Sri Lanka play on ‘under protest’ after ‘ball tamper’ row

Match Referee Javagal Srinath visited the Sri Lanka dressing room after the visiting team delayed taking the field on the third day of the second Test against West Indies in Saint Lucia.
AFP

Gros-Islet (Saint Lucia) (AFP) – Sri Lanka agreed to keep playing the second Test against West Indies on Saturday “under protest” after getting caught up in a potential ball-tampering controversy.

Play only resumed after a two-hour delay when the Sri Lankans, led by captain Dinesh Chandimal, had refused to take the field following a decision by umpires Aleem Dar and Ian Gould to charge the tourists with altering the state of the ball during the latter stages of the second day’s play.

They were assessed five penalty runs although that relatively minor punishment was inconsequential compared to the Sri Lankans’ obvious anger at being accused of what amounts to cheating.

Animated discussions ensued involving match referee Javagal Srinath and the Sri Lankan pair of coach Chandika Hathurusingha and team manager Asanka Gurusinha.

It appeared for some time that the day’s play at least — and possibly the rest of the match — might be in doubt.

However it was after these deliberations that the Sri Lankans agreed to the change of ball and to continue playing.

But after initially appearing to be prepared to resume the match, the Sri Lankan cricketers hesitated even as they were making their way out to the middle, resulting in further discussions before they were finally persuaded to get the day’s play underway two hours later than scheduled.

In a statement, Sri Lanka Cricket (SLC) solidly backed their players.

“The team management has informed us that Sri Lankan players have not engaged in any wrongdoing,” said SLC.

It was communication with the board in Colombo which finally persuaded Chandimal and his team to continue with the match. 

“SLC advised the team to take the field to ensure the continuity of the match and wish to commend the decision taken by the team ‘under protest’ to ensure the upholding of the spirit of the game,” added the statement.

For their part, the sport’s governing body, the International Cricket Council, reserved the right to take punitive action based on what transpired when the Sri Lankans were expected to have taken the field at the start of the day.

“If there are any, Code of Conduct charges will follow as per usual at close of play,” tweeted the ICC.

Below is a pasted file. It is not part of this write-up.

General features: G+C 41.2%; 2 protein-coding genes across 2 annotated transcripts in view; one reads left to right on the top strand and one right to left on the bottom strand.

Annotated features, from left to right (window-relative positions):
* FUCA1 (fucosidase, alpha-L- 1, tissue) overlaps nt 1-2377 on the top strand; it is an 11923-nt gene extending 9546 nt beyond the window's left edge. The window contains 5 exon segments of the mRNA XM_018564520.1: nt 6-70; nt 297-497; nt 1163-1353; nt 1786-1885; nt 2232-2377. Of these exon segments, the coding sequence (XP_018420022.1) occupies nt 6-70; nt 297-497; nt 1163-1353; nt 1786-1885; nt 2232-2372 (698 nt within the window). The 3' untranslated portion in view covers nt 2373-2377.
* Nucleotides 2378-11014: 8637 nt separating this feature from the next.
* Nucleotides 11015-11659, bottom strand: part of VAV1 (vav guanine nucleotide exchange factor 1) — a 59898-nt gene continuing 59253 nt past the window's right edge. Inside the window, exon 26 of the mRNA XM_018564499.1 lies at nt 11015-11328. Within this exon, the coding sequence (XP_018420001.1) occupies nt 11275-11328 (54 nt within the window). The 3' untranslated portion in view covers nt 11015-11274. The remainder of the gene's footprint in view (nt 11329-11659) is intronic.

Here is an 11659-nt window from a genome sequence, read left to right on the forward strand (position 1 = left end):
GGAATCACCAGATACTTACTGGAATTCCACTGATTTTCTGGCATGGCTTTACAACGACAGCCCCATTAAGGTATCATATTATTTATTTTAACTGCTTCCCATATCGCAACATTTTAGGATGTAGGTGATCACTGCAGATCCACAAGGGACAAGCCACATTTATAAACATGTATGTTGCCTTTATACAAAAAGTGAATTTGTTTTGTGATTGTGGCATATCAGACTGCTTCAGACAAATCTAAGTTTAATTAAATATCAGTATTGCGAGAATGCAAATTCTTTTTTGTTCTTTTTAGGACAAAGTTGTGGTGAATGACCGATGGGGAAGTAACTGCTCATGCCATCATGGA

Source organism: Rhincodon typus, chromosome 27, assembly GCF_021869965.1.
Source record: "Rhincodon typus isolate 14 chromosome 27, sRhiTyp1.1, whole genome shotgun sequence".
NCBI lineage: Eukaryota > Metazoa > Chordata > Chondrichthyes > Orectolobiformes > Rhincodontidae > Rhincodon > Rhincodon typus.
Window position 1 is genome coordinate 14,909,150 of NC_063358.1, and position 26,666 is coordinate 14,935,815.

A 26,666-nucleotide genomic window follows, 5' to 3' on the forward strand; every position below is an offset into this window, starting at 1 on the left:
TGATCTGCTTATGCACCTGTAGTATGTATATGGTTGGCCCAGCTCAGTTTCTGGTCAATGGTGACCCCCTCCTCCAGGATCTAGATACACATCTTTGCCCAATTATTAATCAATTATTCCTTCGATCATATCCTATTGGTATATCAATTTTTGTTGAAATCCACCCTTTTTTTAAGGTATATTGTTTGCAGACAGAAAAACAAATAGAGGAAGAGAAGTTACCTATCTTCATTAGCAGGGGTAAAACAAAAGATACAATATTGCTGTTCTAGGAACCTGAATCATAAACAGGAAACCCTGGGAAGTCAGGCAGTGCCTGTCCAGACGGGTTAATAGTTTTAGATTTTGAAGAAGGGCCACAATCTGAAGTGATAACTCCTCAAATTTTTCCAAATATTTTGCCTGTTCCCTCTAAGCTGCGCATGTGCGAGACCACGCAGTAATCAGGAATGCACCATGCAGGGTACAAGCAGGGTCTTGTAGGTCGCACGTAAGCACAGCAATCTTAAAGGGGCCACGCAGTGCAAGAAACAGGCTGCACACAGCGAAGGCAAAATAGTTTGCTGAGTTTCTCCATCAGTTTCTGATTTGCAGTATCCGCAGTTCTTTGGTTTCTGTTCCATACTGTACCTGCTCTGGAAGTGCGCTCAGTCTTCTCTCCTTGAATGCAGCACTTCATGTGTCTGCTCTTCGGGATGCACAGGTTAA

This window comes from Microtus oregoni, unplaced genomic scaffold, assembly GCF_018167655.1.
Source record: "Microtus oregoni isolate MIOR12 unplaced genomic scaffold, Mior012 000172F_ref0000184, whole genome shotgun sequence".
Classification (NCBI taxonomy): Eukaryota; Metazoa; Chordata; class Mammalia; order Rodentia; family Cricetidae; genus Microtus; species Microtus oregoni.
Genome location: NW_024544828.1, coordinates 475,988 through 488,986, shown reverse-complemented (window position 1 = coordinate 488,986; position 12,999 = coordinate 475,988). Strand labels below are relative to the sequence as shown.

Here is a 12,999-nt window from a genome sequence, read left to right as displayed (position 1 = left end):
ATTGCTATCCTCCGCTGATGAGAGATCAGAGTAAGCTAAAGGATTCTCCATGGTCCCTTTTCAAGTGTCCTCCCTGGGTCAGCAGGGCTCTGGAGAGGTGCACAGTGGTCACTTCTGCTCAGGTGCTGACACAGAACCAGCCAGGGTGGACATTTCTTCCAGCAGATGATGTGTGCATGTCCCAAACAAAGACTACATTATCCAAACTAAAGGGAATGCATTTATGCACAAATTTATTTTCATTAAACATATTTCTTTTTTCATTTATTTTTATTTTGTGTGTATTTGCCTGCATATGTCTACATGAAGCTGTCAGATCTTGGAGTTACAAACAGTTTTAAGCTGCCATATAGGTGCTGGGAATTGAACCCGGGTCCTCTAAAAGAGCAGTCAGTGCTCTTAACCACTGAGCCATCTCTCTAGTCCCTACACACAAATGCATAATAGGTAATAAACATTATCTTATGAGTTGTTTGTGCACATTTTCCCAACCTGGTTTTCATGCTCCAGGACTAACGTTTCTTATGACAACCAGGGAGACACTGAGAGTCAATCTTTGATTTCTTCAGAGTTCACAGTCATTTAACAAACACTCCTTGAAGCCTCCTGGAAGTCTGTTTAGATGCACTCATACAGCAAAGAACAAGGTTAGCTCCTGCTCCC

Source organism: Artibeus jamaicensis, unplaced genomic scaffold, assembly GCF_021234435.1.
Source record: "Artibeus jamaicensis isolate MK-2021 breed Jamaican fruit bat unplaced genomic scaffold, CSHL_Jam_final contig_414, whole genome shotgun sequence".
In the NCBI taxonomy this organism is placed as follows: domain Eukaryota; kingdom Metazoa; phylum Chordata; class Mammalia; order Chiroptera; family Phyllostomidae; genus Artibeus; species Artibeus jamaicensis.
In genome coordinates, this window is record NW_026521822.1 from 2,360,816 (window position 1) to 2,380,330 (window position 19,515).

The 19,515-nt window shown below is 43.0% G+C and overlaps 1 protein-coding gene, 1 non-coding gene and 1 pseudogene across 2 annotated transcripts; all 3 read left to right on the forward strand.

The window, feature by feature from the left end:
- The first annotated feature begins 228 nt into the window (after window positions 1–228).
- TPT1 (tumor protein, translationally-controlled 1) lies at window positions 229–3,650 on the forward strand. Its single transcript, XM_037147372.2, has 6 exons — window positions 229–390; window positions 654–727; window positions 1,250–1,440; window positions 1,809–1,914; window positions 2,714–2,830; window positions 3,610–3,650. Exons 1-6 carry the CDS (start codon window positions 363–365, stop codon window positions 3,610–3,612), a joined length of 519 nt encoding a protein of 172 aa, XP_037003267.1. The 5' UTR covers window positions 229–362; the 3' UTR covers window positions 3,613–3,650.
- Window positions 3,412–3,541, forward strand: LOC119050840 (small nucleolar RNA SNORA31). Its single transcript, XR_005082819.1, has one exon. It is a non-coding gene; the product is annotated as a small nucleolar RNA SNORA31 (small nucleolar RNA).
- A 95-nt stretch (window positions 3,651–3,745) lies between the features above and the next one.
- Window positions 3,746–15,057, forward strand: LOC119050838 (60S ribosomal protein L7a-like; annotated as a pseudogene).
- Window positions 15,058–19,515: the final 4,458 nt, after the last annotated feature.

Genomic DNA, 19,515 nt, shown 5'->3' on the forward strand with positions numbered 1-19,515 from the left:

When play eventually resumed, the West Indies progressed from their overnight position of 118 for two, in reply to Sri Lanka’s first innings of 253, without too many alarms until Suranga Lakmal produced an excellent delivery to have Shai Hope caught by Dhananjaya de Silva at slip for 19.

By tea, the home side had reached 241-5.

Opening batsman Devon Smith anchored the innings with a painstaking 61 but it was the fifth-wicket pair of Roston Chase and Shane Dowrich whose stand of 78 runs wrested the initiative from the Sri Lankans.

Fresh from a match-winning hundred in the first Test in Trinidad, wicketkeeper-batsman Dowrich reached the break on 44 in partnership with captain Jason Holder.

He lost the company of Chase in the final over the session as Sri Lanka struck immediately upon taking the second new ball when the all-rounder, on 41, flicked a full-length delivery to Suranga Lakmal at midwicket.

Smith’s was the other wicket to fall in the session, trapped lbw by spinner Akila Dananjaya after adding just one run to his score at lunch.

There is a precedent for a team refusing to take the field after a brush with the umpires.

The first and only time a match has been forfeited in the history of Test cricket was in 2006, after Pakistan were penalised five runs for ball tampering by umpires Darrell Hair and Billy Doctrove in the fourth Test against England at The Oval.

The Pakistanis did not return to the field after tea on the fourth day and the umpires deemed this to mean they had forfeited the match, even though Pakistan later said they were willing to play.

It was in March that Australia were caught tampering with the ball illegally on the third day of the third Test against South Africa in Cape Town.

Following their admissions of guilt and an investigation, Steve Smith and David Warner were stripped of the captaincy and vice-captaincy respectively and banned from playing international cricket for 12 months. Opening batsman Cameron Bancroft, the player caught on camera applying sandpaper to the ball, was banned for nine months.

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